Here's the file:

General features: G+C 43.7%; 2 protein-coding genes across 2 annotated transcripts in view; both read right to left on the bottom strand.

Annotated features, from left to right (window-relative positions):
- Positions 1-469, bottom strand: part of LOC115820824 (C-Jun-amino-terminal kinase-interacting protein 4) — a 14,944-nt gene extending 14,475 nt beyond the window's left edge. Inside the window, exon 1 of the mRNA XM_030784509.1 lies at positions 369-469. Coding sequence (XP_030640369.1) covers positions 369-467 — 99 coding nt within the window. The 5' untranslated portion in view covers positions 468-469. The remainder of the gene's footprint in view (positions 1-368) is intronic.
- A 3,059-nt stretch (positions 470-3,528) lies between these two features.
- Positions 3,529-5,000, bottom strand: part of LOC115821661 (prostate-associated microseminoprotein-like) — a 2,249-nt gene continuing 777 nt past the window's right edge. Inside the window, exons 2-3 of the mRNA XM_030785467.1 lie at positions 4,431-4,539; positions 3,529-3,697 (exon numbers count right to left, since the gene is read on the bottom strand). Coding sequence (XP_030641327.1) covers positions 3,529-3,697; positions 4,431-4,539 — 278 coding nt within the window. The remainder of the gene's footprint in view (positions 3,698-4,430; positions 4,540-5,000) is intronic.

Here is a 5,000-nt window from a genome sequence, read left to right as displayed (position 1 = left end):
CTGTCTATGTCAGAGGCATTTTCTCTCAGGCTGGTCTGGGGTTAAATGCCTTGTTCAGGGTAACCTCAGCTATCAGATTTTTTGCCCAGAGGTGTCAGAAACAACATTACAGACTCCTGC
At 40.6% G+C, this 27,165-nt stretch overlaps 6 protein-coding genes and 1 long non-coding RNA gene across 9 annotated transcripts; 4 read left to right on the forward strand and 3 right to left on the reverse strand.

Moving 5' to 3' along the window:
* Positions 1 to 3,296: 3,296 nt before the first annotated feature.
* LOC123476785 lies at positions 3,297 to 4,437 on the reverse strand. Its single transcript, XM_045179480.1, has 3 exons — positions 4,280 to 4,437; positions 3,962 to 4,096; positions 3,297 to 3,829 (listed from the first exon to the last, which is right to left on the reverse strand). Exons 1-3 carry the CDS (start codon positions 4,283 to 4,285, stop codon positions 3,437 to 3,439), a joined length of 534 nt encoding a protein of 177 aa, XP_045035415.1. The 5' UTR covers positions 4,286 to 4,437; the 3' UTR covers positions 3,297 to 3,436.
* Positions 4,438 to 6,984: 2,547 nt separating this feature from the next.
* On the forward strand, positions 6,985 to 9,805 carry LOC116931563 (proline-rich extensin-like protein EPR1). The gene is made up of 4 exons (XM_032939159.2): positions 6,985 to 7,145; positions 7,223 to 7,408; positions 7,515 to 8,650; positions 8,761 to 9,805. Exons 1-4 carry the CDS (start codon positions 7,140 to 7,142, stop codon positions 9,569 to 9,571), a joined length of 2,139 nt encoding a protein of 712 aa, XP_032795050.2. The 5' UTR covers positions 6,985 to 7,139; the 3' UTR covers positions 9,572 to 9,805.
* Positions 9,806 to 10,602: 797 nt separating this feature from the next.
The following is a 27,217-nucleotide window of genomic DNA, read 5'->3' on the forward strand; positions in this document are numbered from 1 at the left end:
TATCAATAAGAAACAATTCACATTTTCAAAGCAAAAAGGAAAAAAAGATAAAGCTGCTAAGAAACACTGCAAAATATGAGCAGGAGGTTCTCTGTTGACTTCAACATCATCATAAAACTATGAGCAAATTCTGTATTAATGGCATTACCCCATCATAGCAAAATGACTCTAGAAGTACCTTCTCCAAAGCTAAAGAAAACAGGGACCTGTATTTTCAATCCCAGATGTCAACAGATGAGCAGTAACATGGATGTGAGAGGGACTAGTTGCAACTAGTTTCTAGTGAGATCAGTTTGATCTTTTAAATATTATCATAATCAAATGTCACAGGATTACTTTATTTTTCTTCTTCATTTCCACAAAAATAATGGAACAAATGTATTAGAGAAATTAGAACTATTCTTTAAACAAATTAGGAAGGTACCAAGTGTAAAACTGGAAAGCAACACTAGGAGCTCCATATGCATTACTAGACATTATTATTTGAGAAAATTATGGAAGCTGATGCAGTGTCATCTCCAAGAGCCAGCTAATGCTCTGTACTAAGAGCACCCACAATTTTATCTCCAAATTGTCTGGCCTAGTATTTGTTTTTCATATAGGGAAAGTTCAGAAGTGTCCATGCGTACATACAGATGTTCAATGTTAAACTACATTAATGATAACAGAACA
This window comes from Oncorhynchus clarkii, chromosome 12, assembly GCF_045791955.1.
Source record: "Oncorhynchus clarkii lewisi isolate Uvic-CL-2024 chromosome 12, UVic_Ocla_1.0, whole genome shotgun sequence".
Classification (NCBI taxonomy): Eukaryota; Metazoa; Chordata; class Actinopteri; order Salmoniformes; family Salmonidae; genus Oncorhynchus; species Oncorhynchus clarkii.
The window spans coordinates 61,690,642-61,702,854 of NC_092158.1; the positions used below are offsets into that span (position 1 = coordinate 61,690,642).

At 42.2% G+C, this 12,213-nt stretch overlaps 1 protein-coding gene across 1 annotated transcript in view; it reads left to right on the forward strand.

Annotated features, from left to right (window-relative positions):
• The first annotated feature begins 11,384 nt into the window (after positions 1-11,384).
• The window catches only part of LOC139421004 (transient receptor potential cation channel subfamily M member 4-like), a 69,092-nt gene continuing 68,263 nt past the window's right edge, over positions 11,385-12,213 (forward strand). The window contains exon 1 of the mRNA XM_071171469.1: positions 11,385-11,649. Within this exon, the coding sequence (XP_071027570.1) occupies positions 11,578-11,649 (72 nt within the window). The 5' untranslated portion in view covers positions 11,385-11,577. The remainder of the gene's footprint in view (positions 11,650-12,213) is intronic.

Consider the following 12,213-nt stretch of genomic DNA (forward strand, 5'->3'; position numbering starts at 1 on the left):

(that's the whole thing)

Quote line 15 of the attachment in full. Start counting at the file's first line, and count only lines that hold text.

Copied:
The following is a 27,217-nucleotide window of genomic DNA, read 5'->3' on the forward strand; positions in this document are numbered from 1 at the left end: